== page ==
Irving is remarkably morbid. This struck me most forcefully when reading his section about Westminster Abbey. Now, I’ve had the great fortune to see Westminster Abbey. As I wandered about I was first struck by the architectural beauty of the internal space, and then by the curious way that commemorations have been jumbled in, so that it looks like a Gormenghastian attic. My wife and I wandered about, admiring the memorials to various kings, and talking about the works of the various poets. I had a brief argument with the verger, who insisted that Australia was founded on Australia Day, and then annoyed him further by being rather more impressed by the grave of Thomas Cochrane than of some of the other worthies. All in all, a very rewarding day, in which not once did I feel the need to weep, or point out that all things are as dust, or reflect on my own inevitable death. Perhaps this is a lack of deep feeling in me, because Irving apparently deliberately seeks out places which make him feel this way. I thought Westminster Abbey was a feast for the mind, contrasting with Saint Paul’s, which is a torture for the legs. Irving likes it bleak, but sometimes I feel the desire to slap him and say “You are a man of independent means in a city you love, touring sites you’ve only read about. Other people are sweating in factories, or leading oxen in fields. Get a grip, man.”
He is also, for a founding light in American literature, so enthralled by British subjects that he reads as more English than James Herriot. That’s not a bad thing per se: it’s an expectation I’m bringing to him as a leading American author. It’s just something readers need to be aware of. He seems to idolize Britain in a way familiar from Australian colonial authors. This feeling is perhaps emphasised by his writing about the native peoples of America, which reads similarly to some of the material written about Aboriginal Australians. I’m not going to review that part, because I don’t feel qualified to judge its factuality, beyond noting that his idea that Native Americans never went to war with each other is a bit noble savagish.
His book does accidentally say something glorious about Americans. In early America, you really could make a living selling pamphlets about the obscure love poetry of little-known Celtic monarchs. People were interested in reading and thinking to an extraordinary degree. It contrasts with the recent SOPA hearings, with the various politicans all taking pride in “Not being a nerd” and therefore not knowing how the internet worked, while deciding how to control it. In Irving’s time, a routine about how you are a common man, not an intellectual, would have had you treated with contempt, and made you unelectable. Citzens used to read. Indeed – anyone who was a respectable adult read deliberately difficult things and talked about them. We used to have the same thing here in Australia: there was something wrong with a man who couldn’t recite a bit of poetry when asked. I’m sorry we’ve lost that.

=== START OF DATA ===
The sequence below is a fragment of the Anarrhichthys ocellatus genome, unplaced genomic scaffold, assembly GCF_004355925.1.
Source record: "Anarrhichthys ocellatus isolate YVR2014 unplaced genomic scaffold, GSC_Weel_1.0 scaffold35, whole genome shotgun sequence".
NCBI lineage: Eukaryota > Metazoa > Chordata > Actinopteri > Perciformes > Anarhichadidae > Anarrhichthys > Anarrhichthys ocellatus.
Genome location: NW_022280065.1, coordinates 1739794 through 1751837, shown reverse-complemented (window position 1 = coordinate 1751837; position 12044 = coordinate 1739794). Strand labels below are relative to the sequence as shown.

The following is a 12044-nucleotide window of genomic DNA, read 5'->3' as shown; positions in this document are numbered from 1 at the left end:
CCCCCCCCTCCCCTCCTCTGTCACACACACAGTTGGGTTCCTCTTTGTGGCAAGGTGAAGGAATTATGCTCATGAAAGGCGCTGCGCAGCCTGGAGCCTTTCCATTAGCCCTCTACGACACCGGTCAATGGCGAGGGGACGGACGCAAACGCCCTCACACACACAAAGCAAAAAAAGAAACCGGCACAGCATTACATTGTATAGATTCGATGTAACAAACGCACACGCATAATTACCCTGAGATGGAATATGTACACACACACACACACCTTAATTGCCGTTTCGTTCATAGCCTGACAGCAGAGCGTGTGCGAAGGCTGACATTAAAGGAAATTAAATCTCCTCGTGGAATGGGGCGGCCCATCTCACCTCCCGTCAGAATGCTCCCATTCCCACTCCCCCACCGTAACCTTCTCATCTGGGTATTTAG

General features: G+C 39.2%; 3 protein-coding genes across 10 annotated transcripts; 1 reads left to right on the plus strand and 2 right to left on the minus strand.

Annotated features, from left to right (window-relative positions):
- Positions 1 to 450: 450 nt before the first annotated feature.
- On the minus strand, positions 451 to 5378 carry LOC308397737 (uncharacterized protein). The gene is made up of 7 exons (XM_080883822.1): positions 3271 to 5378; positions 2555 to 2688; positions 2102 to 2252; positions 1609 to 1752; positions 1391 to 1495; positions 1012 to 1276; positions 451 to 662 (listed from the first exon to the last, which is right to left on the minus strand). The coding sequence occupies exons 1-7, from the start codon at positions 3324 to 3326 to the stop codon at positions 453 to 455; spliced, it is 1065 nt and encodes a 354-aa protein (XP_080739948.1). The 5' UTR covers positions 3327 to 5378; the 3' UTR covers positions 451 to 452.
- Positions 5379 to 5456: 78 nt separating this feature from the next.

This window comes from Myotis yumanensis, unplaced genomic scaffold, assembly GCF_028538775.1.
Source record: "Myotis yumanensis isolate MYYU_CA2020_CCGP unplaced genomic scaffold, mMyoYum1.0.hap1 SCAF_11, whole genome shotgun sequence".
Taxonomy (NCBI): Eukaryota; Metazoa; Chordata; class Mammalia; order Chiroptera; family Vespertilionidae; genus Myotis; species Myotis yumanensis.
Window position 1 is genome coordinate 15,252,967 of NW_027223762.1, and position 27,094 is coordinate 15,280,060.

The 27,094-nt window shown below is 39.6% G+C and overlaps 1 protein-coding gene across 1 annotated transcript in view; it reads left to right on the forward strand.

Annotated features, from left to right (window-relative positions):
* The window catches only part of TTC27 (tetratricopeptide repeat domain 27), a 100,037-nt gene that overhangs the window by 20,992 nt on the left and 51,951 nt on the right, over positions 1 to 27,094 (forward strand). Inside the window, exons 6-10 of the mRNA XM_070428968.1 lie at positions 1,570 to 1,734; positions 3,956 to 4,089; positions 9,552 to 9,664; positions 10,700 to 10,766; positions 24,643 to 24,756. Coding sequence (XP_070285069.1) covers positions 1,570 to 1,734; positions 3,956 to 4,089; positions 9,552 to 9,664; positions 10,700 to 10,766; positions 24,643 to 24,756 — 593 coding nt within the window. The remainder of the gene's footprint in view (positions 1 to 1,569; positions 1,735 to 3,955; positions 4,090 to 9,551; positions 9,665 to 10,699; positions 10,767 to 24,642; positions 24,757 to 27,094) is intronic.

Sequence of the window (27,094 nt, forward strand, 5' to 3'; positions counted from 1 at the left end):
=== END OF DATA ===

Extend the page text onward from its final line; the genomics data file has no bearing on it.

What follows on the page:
Irving likes to write very long stories. If I asked you the plot of Rip van Winkle, could you, telling me, do it justice in under half an hour? Irving doesn’t. The Legend of Sleepy Hollow, which is the best section of the book, is also incredibly long for the little that happens in the story. I accept that horror needs space to work with atmosphere, so in that case there’s some excuse, but the rest of his lengthy exercises in atmosphere require a patience which is less pronounced in modern readers than in those of his own time.
In short, rewarding, but perhaps not rewarding enough. Rewarding as material for review and discussion (certainly the longest review we have ever published on book coasters, for example), but not thoroughly entertaining. Later this month I’ll follow up with book club discussion questions for The Legend of Sleepy Hollow, which, Irving seemed to think and I agree, is the best part.